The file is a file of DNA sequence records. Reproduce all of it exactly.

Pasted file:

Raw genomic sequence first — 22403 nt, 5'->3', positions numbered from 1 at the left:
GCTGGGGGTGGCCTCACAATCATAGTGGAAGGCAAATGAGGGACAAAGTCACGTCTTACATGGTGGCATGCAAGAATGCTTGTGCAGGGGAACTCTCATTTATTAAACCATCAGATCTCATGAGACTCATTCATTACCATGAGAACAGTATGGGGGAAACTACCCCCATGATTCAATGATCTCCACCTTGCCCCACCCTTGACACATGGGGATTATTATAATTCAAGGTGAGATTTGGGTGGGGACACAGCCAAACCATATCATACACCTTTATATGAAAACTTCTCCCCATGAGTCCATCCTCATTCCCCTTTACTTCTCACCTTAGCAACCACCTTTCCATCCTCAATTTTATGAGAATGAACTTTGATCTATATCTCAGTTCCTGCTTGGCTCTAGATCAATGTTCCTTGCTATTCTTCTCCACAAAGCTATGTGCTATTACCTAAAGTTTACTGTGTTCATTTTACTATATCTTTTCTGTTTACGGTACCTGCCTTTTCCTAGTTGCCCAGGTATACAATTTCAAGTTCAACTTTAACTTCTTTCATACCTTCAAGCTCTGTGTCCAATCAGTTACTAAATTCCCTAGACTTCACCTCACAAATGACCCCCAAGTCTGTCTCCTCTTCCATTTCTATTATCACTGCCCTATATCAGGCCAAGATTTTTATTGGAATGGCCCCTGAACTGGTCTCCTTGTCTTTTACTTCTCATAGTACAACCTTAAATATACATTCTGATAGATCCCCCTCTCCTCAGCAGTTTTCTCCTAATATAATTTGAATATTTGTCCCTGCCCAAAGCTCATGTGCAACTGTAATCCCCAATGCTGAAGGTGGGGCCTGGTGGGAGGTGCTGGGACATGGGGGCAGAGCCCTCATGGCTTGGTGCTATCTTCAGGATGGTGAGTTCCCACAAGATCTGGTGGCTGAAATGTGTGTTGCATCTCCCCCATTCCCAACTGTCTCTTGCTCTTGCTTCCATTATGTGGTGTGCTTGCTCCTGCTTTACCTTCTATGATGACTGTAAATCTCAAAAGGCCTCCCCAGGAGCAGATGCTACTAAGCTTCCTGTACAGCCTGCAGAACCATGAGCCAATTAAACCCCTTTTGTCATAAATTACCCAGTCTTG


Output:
Raw genomic sequence first — 22403 nt, 5'->3', positions numbered from 1 at the left:
GCTGGGGGTGGCCTCACAATCATAGTGGAAGGCAAATGAGGGACAAAGTCACGTCTTACATGGTGGCATGCAAGAATGCTTGTGCAGGGGAACTCTCATTTATTAAACCATCAGATCTCATGAGACTCATTCATTACCATGAGAACAGTATGGGGGAAACTACCCCCATGATTCAATGATCTCCACCTTGCCCCACCCTTGACACATGGGGATTATTATAATTCAAGGTGAGATTTGGGTGGGGACACAGCCAAACCATATCATACACCTTTATATGAAAACTTCTCCCCATGAGTCCATCCTCATTCCCCTTTACTTCTCACCTTAGCAACCACCTTTCCATCCTCAATTTTATGAGAATGAACTTTGATCTATATCTCAGTTCCTGCTTGGCTCTAGATCAATGTTCCTTGCTATTCTTCTCCACAAAGCTATGTGCTATTACCTAAAGTTTACTGTGTTCATTTTACTATATCTTTTCTGTTTACGGTACCTGCCTTTTCCTAGTTGCCCAGGTATACAATTTCAAGTTCAACTTTAACTTCTTTCATACCTTCAAGCTCTGTGTCCAATCAGTTACTAAATTCCCTAGACTTCACCTCACAAATGACCCCCAAGTCTGTCTCCTCTTCCATTTCTATTATCACTGCCCTATATCAGGCCAAGATTTTTATTGGAATGGCCCCTGAACTGGTCTCCTTGTCTTTTACTTCTCATAGTACAACCTTAAATATACATTCTGATAGATCCCCCTCTCCTCAGCAGTTTTCTCCTAATATAATTTGAATATTTGTCCCTGCCCAAAGCTCATGTGCAACTGTAATCCCCAATGCTGAAGGTGGGGCCTGGTGGGAGGTGCTGGGACATGGGGGCAGAGCCCTCATGGCTTGGTGCTATCTTCAGGATGGTGAGTTCCCACAAGATCTGGTGGCTGAAATGTGTGTTGCATCTCCCCCATTCCCAACTGTCTCTTGCTCTTGCTTCCATTATGTGGTGTGCTTGCTCCTGCTTTACCTTCTATGATGACTGTAAATCTCAAAAGGCCTCCCCAGGAGCAGATGCTACTAAGCTTCCTGTACAGCCTGCAGAACCATGAGCCAATTAAACCCCTTTTGTCATAAATTACCCAGTCTTG